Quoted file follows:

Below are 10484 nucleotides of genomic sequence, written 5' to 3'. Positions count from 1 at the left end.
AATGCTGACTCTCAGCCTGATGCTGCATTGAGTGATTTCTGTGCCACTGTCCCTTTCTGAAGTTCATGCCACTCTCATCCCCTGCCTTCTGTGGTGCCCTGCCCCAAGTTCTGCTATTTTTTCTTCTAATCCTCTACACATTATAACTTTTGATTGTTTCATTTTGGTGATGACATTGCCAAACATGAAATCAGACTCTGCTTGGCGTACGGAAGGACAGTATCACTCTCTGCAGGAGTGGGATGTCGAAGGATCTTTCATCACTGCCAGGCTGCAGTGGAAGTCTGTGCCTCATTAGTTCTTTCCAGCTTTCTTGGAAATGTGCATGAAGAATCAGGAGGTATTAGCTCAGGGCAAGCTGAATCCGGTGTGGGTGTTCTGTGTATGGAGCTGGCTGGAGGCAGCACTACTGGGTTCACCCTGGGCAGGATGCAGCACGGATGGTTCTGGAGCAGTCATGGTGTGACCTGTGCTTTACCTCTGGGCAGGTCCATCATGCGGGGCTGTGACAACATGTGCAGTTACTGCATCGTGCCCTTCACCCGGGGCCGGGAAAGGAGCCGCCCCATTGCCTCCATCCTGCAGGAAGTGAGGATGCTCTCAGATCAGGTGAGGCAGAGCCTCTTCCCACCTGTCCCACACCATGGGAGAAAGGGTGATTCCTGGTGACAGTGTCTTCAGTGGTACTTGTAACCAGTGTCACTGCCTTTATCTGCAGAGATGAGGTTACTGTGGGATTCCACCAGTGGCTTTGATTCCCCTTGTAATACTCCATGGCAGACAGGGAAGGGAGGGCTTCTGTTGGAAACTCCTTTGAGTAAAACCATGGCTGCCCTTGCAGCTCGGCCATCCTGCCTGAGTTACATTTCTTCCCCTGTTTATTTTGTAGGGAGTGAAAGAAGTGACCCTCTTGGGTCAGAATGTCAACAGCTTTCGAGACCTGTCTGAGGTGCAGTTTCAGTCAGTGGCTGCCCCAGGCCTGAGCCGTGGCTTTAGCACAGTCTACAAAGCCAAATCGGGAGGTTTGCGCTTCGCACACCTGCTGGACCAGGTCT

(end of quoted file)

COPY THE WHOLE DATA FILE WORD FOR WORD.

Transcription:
Below are 10484 nucleotides of genomic sequence, written 5' to 3'. Positions count from 1 at the left end.
AATGCTGACTCTCAGCCTGATGCTGCATTGAGTGATTTCTGTGCCACTGTCCCTTTCTGAAGTTCATGCCACTCTCATCCCCTGCCTTCTGTGGTGCCCTGCCCCAAGTTCTGCTATTTTTTCTTCTAATCCTCTACACATTATAACTTTTGATTGTTTCATTTTGGTGATGACATTGCCAAACATGAAATCAGACTCTGCTTGGCGTACGGAAGGACAGTATCACTCTCTGCAGGAGTGGGATGTCGAAGGATCTTTCATCACTGCCAGGCTGCAGTGGAAGTCTGTGCCTCATTAGTTCTTTCCAGCTTTCTTGGAAATGTGCATGAAGAATCAGGAGGTATTAGCTCAGGGCAAGCTGAATCCGGTGTGGGTGTTCTGTGTATGGAGCTGGCTGGAGGCAGCACTACTGGGTTCACCCTGGGCAGGATGCAGCACGGATGGTTCTGGAGCAGTCATGGTGTGACCTGTGCTTTACCTCTGGGCAGGTCCATCATGCGGGGCTGTGACAACATGTGCAGTTACTGCATCGTGCCCTTCACCCGGGGCCGGGAAAGGAGCCGCCCCATTGCCTCCATCCTGCAGGAAGTGAGGATGCTCTCAGATCAGGTGAGGCAGAGCCTCTTCCCACCTGTCCCACACCATGGGAGAAAGGGTGATTCCTGGTGACAGTGTCTTCAGTGGTACTTGTAACCAGTGTCACTGCCTTTATCTGCAGAGATGAGGTTACTGTGGGATTCCACCAGTGGCTTTGATTCCCCTTGTAATACTCCATGGCAGACAGGGAAGGGAGGGCTTCTGTTGGAAACTCCTTTGAGTAAAACCATGGCTGCCCTTGCAGCTCGGCCATCCTGCCTGAGTTACATTTCTTCCCCTGTTTATTTTGTAGGGAGTGAAAGAAGTGACCCTCTTGGGTCAGAATGTCAACAGCTTTCGAGACCTGTCTGAGGTGCAGTTTCAGTCAGTGGCTGCCCCAGGCCTGAGCCGTGGCTTTAGCACAGTCTACAAAGCCAAATCGGGAGGTTTGCGCTTCGCACACCTGCTGGACCAGGTCT